Determine the 3 month effect of prefabricated foot orthoses on physical activity level compared with flat shoe inserts.
Explore factors that are associated with clinical outcomes with prefabricated foot orthoses at 3 and 12 months.
Methods and analysis
The FOOTPATH Study is a multicentre, randomised, participant- and assessor-blinded superiority trial with two parallel groups, a 3 month observation period (pre-randomisation) and 12 month follow-up. Equal numbers of participants will be randomised to each group, with the primary endpoint of GROC and pain after 3 months. The trial will be conducted across two university sites in Melbourne and Brisbane, Australia, with a satellite site in Hobart, Tasmania. The trial protocol was developed in consultation with the Standard Protocol Items: Recommendations for Interventional Trials (SPIRIT) Statement20 21 and the Osteoarthritis Research Society International (OARSI) recommendations.22 The trial was prospectively registered.
In the event that a substantive modification to the study protocol is required (ie, modifications that affect the conduct of the study), a formal protocol amendment will be prepared and all proposed amendments reviewed by the two ethics committees. These will be reported in the Australian New Zealand Clinical Trials Registry and study publications.
Participant recruitment and eligibility criteria
Figure 1 summarises the flow of participants through the study. Participants will be recruited from the community in Melbourne, Brisbane, Hobart and regional Victoria. We will use a multifaceted recruitment strategy that has successfully recruited people of all ages with knee pain in our previous studies. This will include strategies such as paid and free advertisements in local newspapers, community magazines and newsletters (eg, university staff bulletins, seniors newsletters); posters in senior citizen’s centres, golf and bowling clubs and retirement villages; sandwich boards and handouts at community events (eg, fun runs, farmer’s markets); radio and television media releases; mail-outs to health practitioners in recruitment areas (eg, general practitioners, orthopaedic surgeons, physiotherapists); posts on university and research centre websites (La Trobe University, The University of Queensland); social media (eg, Facebook, Twitter) and patients from the La Trobe University Health Sciences (Podiatry) Clinic, community healthcare centres and hospital waiting lists. Based on recruitment rates of six participants per month during our feasibility trial (single site), as well as known periods of slow recruitment (eg, December/January), conservative estimates indicate that the duration of recruitment will be approximately 20 months. Recruitment rates across all sites will be monitored during the trial, and recruitment strategies adjusted accordingly to meet recruitment targets. There will be no incentives provided to trial investigators or participants for enrolment.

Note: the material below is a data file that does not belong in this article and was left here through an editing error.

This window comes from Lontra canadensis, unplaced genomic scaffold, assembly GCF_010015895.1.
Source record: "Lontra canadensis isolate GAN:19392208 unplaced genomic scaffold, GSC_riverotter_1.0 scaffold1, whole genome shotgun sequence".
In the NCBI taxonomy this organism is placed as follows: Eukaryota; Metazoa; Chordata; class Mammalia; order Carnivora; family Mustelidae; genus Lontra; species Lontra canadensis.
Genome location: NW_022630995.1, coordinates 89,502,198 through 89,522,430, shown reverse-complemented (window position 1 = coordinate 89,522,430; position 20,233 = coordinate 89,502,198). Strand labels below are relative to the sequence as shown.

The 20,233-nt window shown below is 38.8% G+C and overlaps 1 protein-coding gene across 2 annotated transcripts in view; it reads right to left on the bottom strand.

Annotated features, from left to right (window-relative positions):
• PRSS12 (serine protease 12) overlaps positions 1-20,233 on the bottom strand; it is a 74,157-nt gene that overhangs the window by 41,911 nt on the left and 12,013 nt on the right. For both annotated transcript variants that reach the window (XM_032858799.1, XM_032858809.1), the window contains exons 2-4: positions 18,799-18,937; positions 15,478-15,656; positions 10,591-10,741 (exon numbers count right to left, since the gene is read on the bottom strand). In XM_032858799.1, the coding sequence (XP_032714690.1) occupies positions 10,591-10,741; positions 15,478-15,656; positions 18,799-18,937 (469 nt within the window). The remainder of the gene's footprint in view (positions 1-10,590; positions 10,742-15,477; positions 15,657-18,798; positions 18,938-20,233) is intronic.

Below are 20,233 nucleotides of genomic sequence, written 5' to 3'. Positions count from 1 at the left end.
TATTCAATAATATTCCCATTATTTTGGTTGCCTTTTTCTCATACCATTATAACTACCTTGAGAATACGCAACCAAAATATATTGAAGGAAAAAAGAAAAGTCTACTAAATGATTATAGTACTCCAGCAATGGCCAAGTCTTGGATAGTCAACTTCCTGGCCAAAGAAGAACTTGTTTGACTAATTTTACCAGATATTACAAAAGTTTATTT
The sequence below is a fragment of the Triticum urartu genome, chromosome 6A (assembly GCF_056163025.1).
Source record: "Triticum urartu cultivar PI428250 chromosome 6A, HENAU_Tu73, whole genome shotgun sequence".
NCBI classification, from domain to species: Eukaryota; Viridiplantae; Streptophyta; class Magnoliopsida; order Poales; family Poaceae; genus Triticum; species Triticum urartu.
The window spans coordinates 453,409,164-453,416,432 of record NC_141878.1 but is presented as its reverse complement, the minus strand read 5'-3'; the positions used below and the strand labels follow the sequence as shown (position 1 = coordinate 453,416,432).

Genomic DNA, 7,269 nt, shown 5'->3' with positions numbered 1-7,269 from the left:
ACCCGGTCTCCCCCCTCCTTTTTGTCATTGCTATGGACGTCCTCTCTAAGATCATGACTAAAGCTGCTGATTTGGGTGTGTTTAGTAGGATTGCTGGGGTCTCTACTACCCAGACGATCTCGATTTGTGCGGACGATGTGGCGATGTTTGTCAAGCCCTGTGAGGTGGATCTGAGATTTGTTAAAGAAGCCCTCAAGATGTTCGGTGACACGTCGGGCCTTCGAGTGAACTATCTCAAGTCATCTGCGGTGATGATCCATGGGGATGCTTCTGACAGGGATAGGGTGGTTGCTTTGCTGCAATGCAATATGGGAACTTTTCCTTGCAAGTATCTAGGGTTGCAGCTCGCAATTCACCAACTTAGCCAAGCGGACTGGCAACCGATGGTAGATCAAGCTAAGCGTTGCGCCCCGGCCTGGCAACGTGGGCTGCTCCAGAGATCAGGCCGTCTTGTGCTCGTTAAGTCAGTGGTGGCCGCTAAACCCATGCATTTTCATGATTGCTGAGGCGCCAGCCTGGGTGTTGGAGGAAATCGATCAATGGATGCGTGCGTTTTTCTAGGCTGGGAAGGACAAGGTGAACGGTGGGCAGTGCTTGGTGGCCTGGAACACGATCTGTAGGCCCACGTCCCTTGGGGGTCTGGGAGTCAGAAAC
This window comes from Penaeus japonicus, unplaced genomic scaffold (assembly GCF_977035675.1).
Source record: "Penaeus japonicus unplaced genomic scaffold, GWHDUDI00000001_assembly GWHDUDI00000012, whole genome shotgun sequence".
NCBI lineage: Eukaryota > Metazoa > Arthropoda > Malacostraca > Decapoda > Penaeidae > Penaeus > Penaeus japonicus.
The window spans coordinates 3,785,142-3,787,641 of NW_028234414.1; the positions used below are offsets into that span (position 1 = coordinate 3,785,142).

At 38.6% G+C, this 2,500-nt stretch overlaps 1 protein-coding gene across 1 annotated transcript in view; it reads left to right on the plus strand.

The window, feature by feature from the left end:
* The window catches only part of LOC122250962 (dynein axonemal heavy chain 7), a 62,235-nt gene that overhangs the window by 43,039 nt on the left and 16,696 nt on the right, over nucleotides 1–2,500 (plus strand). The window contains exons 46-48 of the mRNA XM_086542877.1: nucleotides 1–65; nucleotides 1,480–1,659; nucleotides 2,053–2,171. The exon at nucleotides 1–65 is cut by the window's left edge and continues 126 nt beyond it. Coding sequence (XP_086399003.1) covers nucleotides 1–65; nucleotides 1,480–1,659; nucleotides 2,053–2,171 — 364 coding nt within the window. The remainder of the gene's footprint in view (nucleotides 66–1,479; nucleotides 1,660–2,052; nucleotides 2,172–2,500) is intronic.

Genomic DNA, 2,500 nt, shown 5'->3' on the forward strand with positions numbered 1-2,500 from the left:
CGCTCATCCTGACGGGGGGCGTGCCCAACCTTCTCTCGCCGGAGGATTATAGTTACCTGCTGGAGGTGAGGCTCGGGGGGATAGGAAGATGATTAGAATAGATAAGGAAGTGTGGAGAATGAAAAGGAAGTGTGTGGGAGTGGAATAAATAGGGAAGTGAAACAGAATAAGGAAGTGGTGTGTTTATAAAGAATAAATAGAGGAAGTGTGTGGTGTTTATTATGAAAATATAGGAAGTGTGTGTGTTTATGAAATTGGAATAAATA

Volunteers who respond to advertisements will be screened for eligibility using a two-stage screening process. This will be conducted by an experienced musculoskeletal health professional (physiotherapist or podiatrist with a minimum of 5 years of musculoskeletal clinical experience). Preliminary screening questions will be asked via telephone or email. Potentially suitable volunteers will then be invited to attend a physical screening appointment at La Trobe University, The University of Queensland or a private practice (if in regional Victoria or Hobart), where a comprehensive musculoskeletal examination will be completed.
We will use a clinical diagnosis of PFOA,23 adapted from the National Institute for Health and Care Excellence (NICE) guidelines.24 This is to facilitate generalisation of findings to clinical practice, without the need for imaging. Inclusion criteria will be: (1) age 50 years and over, (2) predominant symptom of anterior or retropatellar knee pain aggravated by at least two PF joint loading activities (eg, stairs, squatting, rising from sitting), (3) pain present during these activities on most days of the previous month, (4) pain severity of at least three on an 11-point numerical rating scale (0–10) during aggravating activities, (5) duration of symptoms of at least 3 months and (6) either no morning joint-related stiffness or morning stiffness that lasts no longer than 30 min.